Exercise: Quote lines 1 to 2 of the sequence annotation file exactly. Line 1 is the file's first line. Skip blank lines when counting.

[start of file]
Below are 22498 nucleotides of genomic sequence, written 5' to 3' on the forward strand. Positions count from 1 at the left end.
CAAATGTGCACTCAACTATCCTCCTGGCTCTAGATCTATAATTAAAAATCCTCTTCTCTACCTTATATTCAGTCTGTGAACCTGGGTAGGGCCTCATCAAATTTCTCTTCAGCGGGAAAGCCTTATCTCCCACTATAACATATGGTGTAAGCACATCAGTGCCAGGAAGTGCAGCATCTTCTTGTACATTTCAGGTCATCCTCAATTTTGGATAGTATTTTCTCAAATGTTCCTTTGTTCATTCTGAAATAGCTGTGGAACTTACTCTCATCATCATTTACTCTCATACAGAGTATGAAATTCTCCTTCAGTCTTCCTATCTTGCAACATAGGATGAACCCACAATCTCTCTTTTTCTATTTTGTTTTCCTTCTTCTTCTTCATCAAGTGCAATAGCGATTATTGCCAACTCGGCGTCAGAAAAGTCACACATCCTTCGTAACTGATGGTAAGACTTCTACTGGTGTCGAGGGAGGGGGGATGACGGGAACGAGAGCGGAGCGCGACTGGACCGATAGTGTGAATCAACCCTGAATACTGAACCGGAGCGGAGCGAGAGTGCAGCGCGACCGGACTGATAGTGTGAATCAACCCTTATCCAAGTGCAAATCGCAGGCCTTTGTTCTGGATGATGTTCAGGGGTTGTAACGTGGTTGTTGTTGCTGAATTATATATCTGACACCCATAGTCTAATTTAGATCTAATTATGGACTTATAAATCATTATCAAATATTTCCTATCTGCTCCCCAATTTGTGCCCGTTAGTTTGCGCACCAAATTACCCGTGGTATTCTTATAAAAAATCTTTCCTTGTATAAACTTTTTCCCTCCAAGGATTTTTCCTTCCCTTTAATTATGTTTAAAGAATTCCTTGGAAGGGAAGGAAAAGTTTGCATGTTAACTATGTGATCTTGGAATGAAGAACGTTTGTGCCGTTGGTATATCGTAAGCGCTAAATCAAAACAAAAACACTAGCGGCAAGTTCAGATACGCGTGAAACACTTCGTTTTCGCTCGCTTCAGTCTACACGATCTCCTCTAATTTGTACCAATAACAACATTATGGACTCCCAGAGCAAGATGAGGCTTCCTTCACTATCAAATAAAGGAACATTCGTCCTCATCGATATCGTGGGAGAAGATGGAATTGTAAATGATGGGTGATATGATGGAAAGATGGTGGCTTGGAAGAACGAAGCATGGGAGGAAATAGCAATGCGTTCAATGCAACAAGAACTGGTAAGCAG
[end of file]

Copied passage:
Below are 22498 nucleotides of genomic sequence, written 5' to 3' on the forward strand. Positions count from 1 at the left end.
CAAATGTGCACTCAACTATCCTCCTGGCTCTAGATCTATAATTAAAAATCCTCTTCTCTACCTTATATTCAGTCTGTGAACCTGGGTAGGGCCTCATCAAATTTCTCTTCAGCGGGAAAGCCTTATCTCCCACTATAACATATGGTGTAAGCACATCAGTGCCAGGAAGTGCAGCATCTTCTTGTACATTTCAGGTCATCCTCAATTTTGGATAGTATTTTCTCAAATGTTCCTTTGTTCATTCTGAAATAGCTGTGGAACTTACTCTCATCATCATTTACTCTCATACAGAGTATGAAATTCTCCTTCAGTCTTCCTATCTTGCAACATAGGATGAACCCACAATCTCTCTTTTTCTATTTTGTTTTCCTTCTTCTTCTTCATCAAGTGCAATAGCGATTATTGCCAACTCGGCGTCAGAAAAGTCACACATCCTTCGTAACTGATGGTAAGACTTCTACTGGTGTCGAGGGAGGGGGGATGACGGGAACGAGAGCGGAGCGCGACTGGACCGATAGTGTGAATCAACCCTGAATACTGAACCGGAGCGGAGCGAGAGTGCAGCGCGACCGGACTGATAGTGTGAATCAACCCTTATCCAAGTGCAAATCGCAGGCCTTTGTTCTGGATGATGTTCAGGGGTTGTAACGTGGTTGTTGTTGCTGAATTATATATCTGACACCCATAGTCTAATTTAGATCTAATTATGGACTTATAAATCATTATCAAATATTTCCTATCTGCTCCCCAATTTGTGCCCGTTAGTTTGCGCACCAAATTACCCGTGGTATTCTTATAAAAAATCTTTCCTTGTATAAACTTTTTCCCTCCAAGGATTTTTCCTTCCCTTTAATTATGTTTAAAGAATTCCTTGGAAGGGAAGGAAAAGTTTGCATGTTAACTATGTGATCTTGGAATGAAGAACGTTTGTGCCGTTGGTATATCGTAAGCGCTAAATCAAAACAAAAACACTAGCGGCAAGTTCAGATACGCGTGAAACACTTCGTTTTCGCTCGCTTCAGTCTACACGATCTCCTCTAATTTGTACCAATAACAACATTATGGACTCCCAGAGCAAGATGAGGCTTCCTTCACTATCAAATAAAGGAACATTCGTCCTCATCGATATCGTGGGAGAAGATGGAATTGTAAATGATGGGTGATATGATGGAAAGATGGTGGCTTGGAAGAACGAAGCATGGGAGGAAATAGCAATGCGTTCAATGCAACAAGAACTGGTAAGCAG